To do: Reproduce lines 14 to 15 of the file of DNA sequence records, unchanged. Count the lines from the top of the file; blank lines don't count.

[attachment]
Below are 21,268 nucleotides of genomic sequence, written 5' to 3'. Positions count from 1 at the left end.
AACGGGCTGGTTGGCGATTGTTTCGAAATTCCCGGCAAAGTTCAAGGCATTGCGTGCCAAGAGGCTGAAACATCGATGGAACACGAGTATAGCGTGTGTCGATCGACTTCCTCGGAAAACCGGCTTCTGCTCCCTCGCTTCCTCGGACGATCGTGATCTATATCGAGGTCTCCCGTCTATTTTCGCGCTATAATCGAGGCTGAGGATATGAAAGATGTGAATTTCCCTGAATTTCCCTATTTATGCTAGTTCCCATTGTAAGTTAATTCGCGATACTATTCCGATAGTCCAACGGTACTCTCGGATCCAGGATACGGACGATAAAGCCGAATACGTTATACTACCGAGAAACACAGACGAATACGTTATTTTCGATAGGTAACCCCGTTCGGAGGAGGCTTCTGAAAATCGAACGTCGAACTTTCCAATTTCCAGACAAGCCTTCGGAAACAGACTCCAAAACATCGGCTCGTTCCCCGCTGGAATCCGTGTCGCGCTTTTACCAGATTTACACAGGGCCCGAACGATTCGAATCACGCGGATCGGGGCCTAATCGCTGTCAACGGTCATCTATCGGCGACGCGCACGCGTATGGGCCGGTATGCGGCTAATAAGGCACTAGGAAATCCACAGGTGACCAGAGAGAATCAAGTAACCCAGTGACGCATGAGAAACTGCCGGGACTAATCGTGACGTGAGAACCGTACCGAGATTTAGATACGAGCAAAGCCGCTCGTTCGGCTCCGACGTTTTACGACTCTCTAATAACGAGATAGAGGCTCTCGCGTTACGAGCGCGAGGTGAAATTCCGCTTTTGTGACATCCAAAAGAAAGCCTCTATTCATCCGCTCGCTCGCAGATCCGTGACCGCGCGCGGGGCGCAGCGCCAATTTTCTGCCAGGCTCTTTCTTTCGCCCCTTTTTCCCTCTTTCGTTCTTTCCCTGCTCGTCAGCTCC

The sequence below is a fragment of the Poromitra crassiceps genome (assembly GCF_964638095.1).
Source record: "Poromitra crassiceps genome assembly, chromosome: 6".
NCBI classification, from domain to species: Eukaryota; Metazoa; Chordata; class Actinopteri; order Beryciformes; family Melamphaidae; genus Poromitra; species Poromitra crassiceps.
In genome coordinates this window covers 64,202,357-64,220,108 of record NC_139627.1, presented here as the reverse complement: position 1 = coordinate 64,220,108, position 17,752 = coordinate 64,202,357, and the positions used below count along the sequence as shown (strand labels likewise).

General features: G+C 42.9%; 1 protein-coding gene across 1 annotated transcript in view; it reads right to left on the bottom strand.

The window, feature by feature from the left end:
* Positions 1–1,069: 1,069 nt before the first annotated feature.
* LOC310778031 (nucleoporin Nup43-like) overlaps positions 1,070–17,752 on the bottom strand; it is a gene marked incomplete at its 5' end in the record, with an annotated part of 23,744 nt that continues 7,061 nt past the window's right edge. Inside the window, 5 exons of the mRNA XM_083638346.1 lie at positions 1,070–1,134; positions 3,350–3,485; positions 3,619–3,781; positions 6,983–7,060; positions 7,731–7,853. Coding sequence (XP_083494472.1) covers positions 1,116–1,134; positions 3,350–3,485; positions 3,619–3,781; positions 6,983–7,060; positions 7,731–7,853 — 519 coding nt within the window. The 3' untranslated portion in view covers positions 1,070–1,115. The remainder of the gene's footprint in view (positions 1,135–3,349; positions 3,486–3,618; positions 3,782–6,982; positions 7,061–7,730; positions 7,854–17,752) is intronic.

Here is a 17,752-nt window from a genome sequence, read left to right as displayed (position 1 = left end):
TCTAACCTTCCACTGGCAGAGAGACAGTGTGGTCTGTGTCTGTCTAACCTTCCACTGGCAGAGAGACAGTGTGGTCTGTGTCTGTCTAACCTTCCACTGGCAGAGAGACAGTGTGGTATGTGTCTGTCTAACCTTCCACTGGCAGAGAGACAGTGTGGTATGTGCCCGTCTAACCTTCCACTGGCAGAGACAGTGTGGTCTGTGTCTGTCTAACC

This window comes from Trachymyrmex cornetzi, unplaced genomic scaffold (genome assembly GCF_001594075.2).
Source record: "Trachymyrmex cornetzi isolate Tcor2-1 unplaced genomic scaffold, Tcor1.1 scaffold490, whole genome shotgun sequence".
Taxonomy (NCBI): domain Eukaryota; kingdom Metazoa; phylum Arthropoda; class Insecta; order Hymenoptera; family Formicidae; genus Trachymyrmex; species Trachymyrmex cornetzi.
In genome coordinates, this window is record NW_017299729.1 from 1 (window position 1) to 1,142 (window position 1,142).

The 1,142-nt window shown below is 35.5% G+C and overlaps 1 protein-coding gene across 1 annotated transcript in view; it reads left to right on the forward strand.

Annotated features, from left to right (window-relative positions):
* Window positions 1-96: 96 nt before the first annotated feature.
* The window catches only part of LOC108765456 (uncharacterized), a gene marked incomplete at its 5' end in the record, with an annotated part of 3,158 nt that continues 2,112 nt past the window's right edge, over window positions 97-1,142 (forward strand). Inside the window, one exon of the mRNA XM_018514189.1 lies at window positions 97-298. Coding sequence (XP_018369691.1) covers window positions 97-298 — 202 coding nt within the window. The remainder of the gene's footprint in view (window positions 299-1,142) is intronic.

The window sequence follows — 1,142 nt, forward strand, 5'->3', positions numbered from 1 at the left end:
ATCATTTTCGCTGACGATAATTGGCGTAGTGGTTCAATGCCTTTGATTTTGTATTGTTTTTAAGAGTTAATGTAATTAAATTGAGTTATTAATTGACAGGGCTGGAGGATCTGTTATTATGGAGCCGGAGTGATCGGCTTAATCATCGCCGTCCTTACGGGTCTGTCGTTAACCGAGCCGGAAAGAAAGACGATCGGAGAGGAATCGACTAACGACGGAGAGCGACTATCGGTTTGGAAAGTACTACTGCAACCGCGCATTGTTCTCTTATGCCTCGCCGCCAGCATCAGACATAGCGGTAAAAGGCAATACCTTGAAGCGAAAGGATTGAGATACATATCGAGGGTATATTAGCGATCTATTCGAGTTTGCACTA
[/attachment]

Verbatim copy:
Source record: "Trachymyrmex cornetzi isolate Tcor2-1 unplaced genomic scaffold, Tcor1.1 scaffold490, whole genome shotgun sequence".
Taxonomy (NCBI): domain Eukaryota; kingdom Metazoa; phylum Arthropoda; class Insecta; order Hymenoptera; family Formicidae; genus Trachymyrmex; species Trachymyrmex cornetzi.